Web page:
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Dark skin is a risk factor for development of autism. Those with dark skin produce less vitamin D from sunlight. Low maternal vitamin D level is a risk factor for premature delivery. The risk of autism increases with each week a baby is born early. Maternal seafood consumption during pregnancy may lower the baby’s risk of autism. Cold-water ocean fish are a good source of vitamin D and omega-3 fatty acids. Both are important for brain health.
These and other findings do not prove that vitamin D reduces the risk of autism. However, the theory is strong enough that Dr. Cannell states, “[The possibility] deserves immediate attempts to disprove it.” (Taken from the Vitamin D Councils Website @ Other Health Issues Related to Low Vitamin D Status The U.S. Endocrine Society has established recommended circulating vitamin D levels for deficiency, insufficiency and sufficiency. They consider a deficiency to be a vitamin D level 20 ng/mL and below, an insufficiency to be 21 to 29 ng/mL and sufficiency to be 30 ng/mL or greater. Currently, as many as half the people on the planet suffer from a vitamin D insufficiency or deficiency. With all that is known about this vitamin, it is important to understand the risks of deficiency and the groups who are most susceptible. Everyone is at risk for deficiency due to the fact that vitamin D can be difficult to find in nature, especially in the winter months. The best source for vitamin D continues to be the sun. However, as the days become shorter and people are forced inside due to inclement weather, many do not get adequate levels of circulating vitamin D from the sun. There are also a number of groups at a heightened risk of deficiency due to other factors, such as the elderly, the obese, those with darker skin tones and people who live in cloudy or otherwise dark climates.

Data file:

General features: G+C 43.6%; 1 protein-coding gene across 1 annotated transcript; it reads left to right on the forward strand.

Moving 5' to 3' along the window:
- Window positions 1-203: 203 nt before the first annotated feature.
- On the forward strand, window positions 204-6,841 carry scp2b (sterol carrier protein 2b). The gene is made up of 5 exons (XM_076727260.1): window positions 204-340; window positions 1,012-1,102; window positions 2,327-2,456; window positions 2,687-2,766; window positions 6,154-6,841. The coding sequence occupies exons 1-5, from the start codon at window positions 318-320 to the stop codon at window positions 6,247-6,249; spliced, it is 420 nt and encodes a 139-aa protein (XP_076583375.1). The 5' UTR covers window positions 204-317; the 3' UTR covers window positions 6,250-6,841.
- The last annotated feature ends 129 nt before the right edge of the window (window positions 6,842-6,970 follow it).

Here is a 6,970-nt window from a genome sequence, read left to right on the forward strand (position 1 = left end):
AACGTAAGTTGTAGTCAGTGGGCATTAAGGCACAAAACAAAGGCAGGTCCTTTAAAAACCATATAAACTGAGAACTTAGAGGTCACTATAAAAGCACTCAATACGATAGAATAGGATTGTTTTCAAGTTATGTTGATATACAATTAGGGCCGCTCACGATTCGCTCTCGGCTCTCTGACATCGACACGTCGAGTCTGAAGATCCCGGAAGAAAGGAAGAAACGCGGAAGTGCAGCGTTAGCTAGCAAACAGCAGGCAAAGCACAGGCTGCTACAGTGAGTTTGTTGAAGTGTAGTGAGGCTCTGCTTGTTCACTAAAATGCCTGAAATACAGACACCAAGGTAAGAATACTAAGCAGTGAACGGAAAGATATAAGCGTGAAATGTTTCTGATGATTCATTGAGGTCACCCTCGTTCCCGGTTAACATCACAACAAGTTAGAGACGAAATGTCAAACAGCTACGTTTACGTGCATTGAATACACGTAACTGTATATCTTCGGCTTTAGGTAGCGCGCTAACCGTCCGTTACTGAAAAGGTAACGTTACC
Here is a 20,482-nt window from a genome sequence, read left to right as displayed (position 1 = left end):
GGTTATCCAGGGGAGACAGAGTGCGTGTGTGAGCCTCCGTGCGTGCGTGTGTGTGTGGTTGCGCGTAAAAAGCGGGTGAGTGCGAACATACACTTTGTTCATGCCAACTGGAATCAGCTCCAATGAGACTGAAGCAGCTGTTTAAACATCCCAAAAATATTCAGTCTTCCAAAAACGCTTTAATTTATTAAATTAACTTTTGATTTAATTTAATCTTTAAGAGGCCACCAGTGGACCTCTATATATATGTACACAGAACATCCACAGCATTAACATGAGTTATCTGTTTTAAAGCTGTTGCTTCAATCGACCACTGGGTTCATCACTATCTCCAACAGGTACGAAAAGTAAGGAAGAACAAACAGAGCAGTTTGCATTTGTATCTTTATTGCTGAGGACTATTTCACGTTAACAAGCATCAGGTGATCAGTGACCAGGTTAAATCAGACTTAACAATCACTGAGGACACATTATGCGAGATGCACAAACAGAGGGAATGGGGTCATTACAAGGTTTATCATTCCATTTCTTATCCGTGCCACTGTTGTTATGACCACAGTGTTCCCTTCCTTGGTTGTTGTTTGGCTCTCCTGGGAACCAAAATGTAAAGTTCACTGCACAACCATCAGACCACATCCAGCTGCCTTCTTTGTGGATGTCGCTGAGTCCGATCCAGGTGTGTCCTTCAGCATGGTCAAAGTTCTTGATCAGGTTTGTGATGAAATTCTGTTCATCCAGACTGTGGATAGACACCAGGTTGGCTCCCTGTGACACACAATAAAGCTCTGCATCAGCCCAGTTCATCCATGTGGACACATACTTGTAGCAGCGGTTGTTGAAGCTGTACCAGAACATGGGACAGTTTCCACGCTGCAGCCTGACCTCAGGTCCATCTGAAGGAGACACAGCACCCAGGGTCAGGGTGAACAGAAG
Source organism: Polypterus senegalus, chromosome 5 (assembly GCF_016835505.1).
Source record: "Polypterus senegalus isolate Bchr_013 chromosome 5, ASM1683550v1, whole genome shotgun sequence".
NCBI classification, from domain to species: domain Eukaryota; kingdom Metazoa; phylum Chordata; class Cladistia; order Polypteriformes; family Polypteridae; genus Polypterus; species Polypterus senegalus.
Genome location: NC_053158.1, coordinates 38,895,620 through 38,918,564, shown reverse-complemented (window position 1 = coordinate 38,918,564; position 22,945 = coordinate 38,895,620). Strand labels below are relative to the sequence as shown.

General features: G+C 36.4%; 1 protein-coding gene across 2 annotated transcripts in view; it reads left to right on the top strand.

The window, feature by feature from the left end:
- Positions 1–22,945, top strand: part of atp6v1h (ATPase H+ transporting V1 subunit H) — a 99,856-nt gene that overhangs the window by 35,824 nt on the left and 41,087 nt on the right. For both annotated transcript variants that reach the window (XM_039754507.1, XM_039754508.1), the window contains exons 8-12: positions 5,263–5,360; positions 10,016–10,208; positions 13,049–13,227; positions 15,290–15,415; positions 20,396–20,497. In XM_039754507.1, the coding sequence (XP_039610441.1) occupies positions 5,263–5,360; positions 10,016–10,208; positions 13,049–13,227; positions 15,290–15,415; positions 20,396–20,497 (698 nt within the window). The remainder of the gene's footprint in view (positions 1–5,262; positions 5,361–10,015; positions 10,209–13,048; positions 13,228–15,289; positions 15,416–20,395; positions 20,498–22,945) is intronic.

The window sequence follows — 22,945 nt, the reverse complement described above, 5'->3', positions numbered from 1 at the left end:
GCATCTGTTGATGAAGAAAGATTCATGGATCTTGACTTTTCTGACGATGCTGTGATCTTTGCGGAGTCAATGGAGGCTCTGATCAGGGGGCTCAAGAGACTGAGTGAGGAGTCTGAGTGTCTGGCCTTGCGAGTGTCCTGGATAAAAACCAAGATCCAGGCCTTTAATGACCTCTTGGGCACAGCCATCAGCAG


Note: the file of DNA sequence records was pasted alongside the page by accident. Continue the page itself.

Anyone who suspects they may be suffering from vitamin D insufficiency or deficiency take a vitamin D test and have their levels monitored. Grassroots Health, a non-profit organization that researches the effects of vitamin D, has found that increasing a person’s levels can have positive health outcomes for many illnesses. A woman who increases her vitamin D status to 50 ng/ml can reduce her risk for breast cancer by as much as 83 percent; and men can reduce their heart attack risk by 30 percent by simply having a vitamin D status of 36 ng/ml or greater, according to Grassroots Health. The organization has charted a person’s vitamin D status in relation to how it affects risks of common disease conditions. For reference, Grassroots Health’s Disease Incidence Prevention Chart is below.
References 1. Parker, S. P., & Cubitt, W. D. (1999). The Use of the Dried Blood Spot Sample in Epidemiological Studies. Journal of Clinical Pathology, 52(9), 633. 2. Silva, Martins. (2007). Brief History of Rickets and the Discovery of Vitamin D. Acta Reumatologica Portuguesa, 32(2), 205-29